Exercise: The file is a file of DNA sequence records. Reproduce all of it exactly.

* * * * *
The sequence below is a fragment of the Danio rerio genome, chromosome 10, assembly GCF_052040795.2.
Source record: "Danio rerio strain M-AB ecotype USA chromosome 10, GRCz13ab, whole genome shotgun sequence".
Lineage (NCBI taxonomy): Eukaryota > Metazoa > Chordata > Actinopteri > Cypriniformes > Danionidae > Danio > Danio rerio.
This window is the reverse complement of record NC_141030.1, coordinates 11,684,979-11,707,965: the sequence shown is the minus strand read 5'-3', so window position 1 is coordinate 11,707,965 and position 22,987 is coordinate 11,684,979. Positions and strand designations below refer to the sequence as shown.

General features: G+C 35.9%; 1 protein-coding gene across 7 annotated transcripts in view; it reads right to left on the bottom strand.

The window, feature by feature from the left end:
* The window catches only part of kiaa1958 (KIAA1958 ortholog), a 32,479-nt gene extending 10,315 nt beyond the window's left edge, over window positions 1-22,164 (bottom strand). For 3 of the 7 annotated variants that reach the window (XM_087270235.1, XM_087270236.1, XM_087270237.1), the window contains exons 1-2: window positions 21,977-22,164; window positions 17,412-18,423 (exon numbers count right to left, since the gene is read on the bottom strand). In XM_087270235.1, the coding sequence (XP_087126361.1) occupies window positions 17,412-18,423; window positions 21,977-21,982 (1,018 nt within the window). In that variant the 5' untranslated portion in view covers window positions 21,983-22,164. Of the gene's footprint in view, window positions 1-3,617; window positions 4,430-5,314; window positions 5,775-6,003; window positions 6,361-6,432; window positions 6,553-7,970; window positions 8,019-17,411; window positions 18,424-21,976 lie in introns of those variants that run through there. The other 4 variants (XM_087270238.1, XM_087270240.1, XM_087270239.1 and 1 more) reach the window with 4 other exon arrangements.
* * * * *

The sequence below is a fragment of the Danio rerio genome, chromosome 10, assembly GCF_052040795.2.
Source record: "Danio rerio strain M-AB ecotype USA chromosome 10, GRCz13ab, whole genome shotgun sequence".
Lineage (NCBI taxonomy): Eukaryota > Metazoa > Chordata > Actinopteri > Cypriniformes > Danionidae > Danio > Danio rerio.
This window is the reverse complement of record NC_141030.1, coordinates 11,684,979-11,707,965: the sequence shown is the minus strand read 5'-3', so window position 1 is coordinate 11,707,965 and position 22,987 is coordinate 11,684,979. Positions and strand designations below refer to the sequence as shown.

General features: G+C 35.9%; 1 protein-coding gene across 7 annotated transcripts in view; it reads right to left on the bottom strand.

The window, feature by feature from the left end:
* The window catches only part of kiaa1958 (KIAA1958 ortholog), a 32,479-nt gene extending 10,315 nt beyond the window's left edge, over window positions 1-22,164 (bottom strand). For 3 of the 7 annotated variants that reach the window (XM_087270235.1, XM_087270236.1, XM_087270237.1), the window contains exons 1-2: window positions 21,977-22,164; window positions 17,412-18,423 (exon numbers count right to left, since the gene is read on the bottom strand). In XM_087270235.1, the coding sequence (XP_087126361.1) occupies window positions 17,412-18,423; window positions 21,977-21,982 (1,018 nt within the window). In that variant the 5' untranslated portion in view covers window positions 21,983-22,164. Of the gene's footprint in view, window positions 1-3,617; window positions 4,430-5,314; window positions 5,775-6,003; window positions 6,361-6,432; window positions 6,553-7,970; window positions 8,019-17,411; window positions 18,424-21,976 lie in introns of those variants that run through there. The other 4 variants (XM_087270238.1, XM_087270240.1, XM_087270239.1 and 1 more) reach the window with 4 other exon arrangements.